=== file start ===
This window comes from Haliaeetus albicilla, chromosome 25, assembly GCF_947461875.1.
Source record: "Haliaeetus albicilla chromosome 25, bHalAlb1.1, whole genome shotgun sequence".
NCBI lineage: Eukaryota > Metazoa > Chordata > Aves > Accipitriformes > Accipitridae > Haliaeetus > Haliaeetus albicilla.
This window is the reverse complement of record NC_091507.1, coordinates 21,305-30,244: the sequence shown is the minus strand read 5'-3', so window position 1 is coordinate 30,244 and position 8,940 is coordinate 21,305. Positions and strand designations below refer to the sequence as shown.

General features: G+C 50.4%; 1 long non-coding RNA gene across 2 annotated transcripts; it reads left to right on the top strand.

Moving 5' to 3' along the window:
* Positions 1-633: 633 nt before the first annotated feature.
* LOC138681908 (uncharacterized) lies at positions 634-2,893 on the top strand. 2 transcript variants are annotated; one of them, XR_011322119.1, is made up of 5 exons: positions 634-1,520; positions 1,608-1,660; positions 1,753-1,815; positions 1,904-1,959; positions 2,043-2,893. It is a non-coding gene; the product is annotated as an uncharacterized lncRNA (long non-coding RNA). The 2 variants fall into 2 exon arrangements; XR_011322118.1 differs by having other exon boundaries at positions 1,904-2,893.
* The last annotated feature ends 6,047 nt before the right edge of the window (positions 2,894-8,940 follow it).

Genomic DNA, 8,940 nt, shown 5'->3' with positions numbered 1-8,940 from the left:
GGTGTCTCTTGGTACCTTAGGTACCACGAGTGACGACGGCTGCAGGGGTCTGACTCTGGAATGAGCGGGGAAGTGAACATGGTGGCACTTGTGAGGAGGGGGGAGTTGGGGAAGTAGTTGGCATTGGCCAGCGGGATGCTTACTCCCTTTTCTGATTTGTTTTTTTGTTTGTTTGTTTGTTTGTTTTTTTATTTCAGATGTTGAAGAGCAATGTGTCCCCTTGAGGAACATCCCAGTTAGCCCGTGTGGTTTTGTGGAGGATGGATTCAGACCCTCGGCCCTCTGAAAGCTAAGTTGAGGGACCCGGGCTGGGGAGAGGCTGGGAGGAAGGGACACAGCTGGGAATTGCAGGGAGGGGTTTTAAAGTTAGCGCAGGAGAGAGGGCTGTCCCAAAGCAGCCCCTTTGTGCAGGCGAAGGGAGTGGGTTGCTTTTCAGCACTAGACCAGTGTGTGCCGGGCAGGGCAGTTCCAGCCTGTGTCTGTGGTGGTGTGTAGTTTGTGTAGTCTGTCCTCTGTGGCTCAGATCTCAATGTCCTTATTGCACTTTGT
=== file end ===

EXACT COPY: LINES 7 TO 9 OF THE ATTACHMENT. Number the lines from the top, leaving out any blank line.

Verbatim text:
* Positions 1-633: 633 nt before the first annotated feature.
* LOC138681908 (uncharacterized) lies at positions 634-2,893 on the top strand. 2 transcript variants are annotated; one of them, XR_011322119.1, is made up of 5 exons: positions 634-1,520; positions 1,608-1,660; positions 1,753-1,815; positions 1,904-1,959; positions 2,043-2,893. It is a non-coding gene; the product is annotated as an uncharacterized lncRNA (long non-coding RNA). The 2 variants fall into 2 exon arrangements; XR_011322118.1 differs by having other exon boundaries at positions 1,904-2,893.
* The last annotated feature ends 6,047 nt before the right edge of the window (positions 2,894-8,940 follow it).